Kate Cannon Named Superintendent of Southeast Utah Group
Contact: James Doyle, 303-969-2321
Contact: Patricia Turley, 303-969-2701
Kate Cannon, deputy superintendent of Grand Canyon National Park, has been named superintendent of the Southeast Utah Group, which includes Canyonlands National Park, Arches National Park, Natural Bridges National Monument and Hovenweep National Monument. Cannon will assume her new responsibilities early this summer.
Cannon has been a federal employee for more than 31 years, beginning as a seasonal at Isle Royale National Park. Cannon recently completed a detail as interim deputy regional director for the Intermountain Regional Office.
“Kate brings a wealth of management experience to her new job as superintendent, and will provide solid leadership to Canyonlands and other southeast Utah national parks well into the future,” regional director Mike Snyder said. “She has the skills, the vision and the expertise to ensure the park and the park’s visitors continue to enjoy the best of the region.”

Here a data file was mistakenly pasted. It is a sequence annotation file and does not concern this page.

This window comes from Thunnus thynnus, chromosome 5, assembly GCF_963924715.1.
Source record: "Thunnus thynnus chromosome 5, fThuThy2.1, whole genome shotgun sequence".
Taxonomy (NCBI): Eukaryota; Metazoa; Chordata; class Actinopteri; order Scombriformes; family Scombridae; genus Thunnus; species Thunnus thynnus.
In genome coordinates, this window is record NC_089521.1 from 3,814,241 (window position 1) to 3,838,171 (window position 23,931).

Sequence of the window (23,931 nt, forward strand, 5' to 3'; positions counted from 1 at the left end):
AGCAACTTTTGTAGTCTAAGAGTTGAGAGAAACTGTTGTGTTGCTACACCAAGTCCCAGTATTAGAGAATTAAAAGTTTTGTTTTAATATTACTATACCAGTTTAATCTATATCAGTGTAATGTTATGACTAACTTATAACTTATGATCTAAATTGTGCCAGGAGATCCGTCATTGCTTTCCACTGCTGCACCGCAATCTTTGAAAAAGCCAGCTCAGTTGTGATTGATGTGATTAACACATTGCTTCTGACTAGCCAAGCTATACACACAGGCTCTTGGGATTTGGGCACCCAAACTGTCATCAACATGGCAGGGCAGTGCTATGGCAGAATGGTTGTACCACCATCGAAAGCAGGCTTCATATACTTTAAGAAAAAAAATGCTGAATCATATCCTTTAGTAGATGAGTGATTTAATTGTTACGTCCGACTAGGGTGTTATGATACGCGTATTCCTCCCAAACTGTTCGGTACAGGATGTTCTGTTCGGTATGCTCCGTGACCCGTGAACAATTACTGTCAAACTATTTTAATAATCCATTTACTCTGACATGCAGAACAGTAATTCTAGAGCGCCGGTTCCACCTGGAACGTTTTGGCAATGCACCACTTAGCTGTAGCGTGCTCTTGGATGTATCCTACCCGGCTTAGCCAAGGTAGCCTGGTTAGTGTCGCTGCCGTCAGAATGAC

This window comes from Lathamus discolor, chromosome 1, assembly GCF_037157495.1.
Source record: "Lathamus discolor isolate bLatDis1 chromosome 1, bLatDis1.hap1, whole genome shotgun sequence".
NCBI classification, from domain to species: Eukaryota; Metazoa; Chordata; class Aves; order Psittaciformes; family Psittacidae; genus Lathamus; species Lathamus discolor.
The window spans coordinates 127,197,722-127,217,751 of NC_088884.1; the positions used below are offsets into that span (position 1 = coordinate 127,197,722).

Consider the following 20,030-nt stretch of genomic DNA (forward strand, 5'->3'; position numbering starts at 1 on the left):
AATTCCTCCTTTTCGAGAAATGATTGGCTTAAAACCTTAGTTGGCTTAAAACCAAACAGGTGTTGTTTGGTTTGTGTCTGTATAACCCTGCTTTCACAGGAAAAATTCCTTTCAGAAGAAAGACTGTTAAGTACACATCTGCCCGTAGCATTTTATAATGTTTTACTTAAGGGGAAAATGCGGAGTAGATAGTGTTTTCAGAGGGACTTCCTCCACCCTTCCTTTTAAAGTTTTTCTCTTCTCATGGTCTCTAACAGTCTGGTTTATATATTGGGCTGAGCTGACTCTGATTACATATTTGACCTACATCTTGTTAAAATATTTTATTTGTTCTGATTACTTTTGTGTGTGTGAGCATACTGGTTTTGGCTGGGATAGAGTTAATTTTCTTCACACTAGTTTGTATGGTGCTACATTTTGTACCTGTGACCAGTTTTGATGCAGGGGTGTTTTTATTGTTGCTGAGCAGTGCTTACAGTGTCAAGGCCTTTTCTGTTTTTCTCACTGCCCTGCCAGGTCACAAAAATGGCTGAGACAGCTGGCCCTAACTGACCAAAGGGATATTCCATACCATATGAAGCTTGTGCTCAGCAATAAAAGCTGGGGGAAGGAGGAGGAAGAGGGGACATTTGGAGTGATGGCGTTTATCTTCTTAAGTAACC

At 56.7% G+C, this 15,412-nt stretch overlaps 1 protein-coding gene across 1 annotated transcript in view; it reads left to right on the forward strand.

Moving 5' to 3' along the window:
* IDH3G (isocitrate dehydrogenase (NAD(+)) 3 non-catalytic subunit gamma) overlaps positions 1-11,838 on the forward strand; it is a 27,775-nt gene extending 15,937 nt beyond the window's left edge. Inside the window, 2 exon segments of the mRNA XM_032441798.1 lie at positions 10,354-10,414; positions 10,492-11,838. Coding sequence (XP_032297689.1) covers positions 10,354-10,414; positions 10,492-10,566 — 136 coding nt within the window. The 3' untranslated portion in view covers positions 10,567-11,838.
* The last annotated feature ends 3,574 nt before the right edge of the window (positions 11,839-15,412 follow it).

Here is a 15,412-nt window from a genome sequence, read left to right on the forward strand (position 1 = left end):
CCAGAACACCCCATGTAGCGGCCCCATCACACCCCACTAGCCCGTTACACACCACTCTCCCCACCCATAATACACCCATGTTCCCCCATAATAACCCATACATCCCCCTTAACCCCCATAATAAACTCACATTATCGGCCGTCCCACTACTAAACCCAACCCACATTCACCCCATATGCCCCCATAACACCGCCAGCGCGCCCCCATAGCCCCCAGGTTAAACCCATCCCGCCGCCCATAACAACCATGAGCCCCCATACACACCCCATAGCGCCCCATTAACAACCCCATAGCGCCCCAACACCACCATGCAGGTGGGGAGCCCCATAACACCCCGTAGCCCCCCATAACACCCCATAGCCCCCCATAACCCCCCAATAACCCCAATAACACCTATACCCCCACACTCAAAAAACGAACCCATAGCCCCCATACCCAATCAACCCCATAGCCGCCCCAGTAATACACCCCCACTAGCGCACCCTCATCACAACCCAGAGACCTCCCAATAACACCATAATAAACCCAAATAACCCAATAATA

Collaboration is a key component Cannon brings to the position of sperintendent.
From 1990 to 1997, Cannon served as superintendent of Jewel Cave National Monument in South Dakota. She also worked as a concessions management specialist at Glen Canyon Recreation Area, resource management specialist at Northwest Alaska Areas, concessions management assistant in the Alaska Regional Office, and as a park ranger at Yukon-Charley National Preserve in Alaska, Canyonlands National Park, Isle Royale National Park in Michigan, and North Cascades National Park in Washington.
Cannon holds a bachelor of science degree in natural resource management and a secondary school teaching certificate from the University of Nebraska. Cannon and her husband, Ross, who retired from the National Park Service, have two daughters, Mary and Zhanna.
Did You Know?
Desert bighorn sheep live year-round in Canyonlands. These animals make their home along the rivers, negotiating the steep, rocky talus slopes with ease. Once in danger of becoming extinct, desert bighorns are making a tentative comeback thanks to the healthy herds in Canyonlands. More...